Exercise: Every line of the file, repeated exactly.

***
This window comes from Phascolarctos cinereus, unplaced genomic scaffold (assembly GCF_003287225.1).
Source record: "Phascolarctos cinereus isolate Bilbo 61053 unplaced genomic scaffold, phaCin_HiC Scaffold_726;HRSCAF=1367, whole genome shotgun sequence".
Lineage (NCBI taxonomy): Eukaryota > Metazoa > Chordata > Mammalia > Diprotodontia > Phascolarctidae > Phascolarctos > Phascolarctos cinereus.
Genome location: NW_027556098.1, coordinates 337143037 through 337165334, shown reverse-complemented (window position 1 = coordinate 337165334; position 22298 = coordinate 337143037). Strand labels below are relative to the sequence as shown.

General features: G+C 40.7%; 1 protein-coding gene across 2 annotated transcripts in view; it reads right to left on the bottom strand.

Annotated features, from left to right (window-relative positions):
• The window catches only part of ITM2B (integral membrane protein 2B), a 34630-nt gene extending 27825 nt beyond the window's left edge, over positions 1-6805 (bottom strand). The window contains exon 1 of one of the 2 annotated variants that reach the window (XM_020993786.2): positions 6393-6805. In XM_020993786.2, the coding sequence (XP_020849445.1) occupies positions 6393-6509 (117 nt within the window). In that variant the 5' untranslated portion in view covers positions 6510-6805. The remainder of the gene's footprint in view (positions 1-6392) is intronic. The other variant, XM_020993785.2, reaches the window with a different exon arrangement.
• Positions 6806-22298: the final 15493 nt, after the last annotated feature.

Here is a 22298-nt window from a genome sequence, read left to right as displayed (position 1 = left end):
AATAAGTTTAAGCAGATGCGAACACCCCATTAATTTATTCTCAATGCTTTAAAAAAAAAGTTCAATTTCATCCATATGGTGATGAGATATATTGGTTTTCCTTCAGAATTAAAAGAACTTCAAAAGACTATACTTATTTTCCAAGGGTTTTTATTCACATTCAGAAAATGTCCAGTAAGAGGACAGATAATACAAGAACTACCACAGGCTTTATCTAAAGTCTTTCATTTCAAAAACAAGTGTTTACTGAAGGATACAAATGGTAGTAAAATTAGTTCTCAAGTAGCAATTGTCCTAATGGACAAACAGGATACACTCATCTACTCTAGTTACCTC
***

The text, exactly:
This window comes from Phascolarctos cinereus, unplaced genomic scaffold (assembly GCF_003287225.1).
Source record: "Phascolarctos cinereus isolate Bilbo 61053 unplaced genomic scaffold, phaCin_HiC Scaffold_726;HRSCAF=1367, whole genome shotgun sequence".
Lineage (NCBI taxonomy): Eukaryota > Metazoa > Chordata > Mammalia > Diprotodontia > Phascolarctidae > Phascolarctos > Phascolarctos cinereus.
Genome location: NW_027556098.1, coordinates 337143037 through 337165334, shown reverse-complemented (window position 1 = coordinate 337165334; position 22298 = coordinate 337143037). Strand labels below are relative to the sequence as shown.

General features: G+C 40.7%; 1 protein-coding gene across 2 annotated transcripts in view; it reads right to left on the bottom strand.

Annotated features, from left to right (window-relative positions):
• The window catches only part of ITM2B (integral membrane protein 2B), a 34630-nt gene extending 27825 nt beyond the window's left edge, over positions 1-6805 (bottom strand). The window contains exon 1 of one of the 2 annotated variants that reach the window (XM_020993786.2): positions 6393-6805. In XM_020993786.2, the coding sequence (XP_020849445.1) occupies positions 6393-6509 (117 nt within the window). In that variant the 5' untranslated portion in view covers positions 6510-6805. The remainder of the gene's footprint in view (positions 1-6392) is intronic. The other variant, XM_020993785.2, reaches the window with a different exon arrangement.
• Positions 6806-22298: the final 15493 nt, after the last annotated feature.

Here is a 22298-nt window from a genome sequence, read left to right as displayed (position 1 = left end):
AATAAGTTTAAGCAGATGCGAACACCCCATTAATTTATTCTCAATGCTTTAAAAAAAAAGTTCAATTTCATCCATATGGTGATGAGATATATTGGTTTTCCTTCAGAATTAAAAGAACTTCAAAAGACTATACTTATTTTCCAAGGGTTTTTATTCACATTCAGAAAATGTCCAGTAAGAGGACAGATAATACAAGAACTACCACAGGCTTTATCTAAAGTCTTTCATTTCAAAAACAAGTGTTTACTGAAGGATACAAATGGTAGTAAAATTAGTTCTCAAGTAGCAATTGTCCTAATGGACAAACAGGATACACTCATCTACTCTAGTTACCTC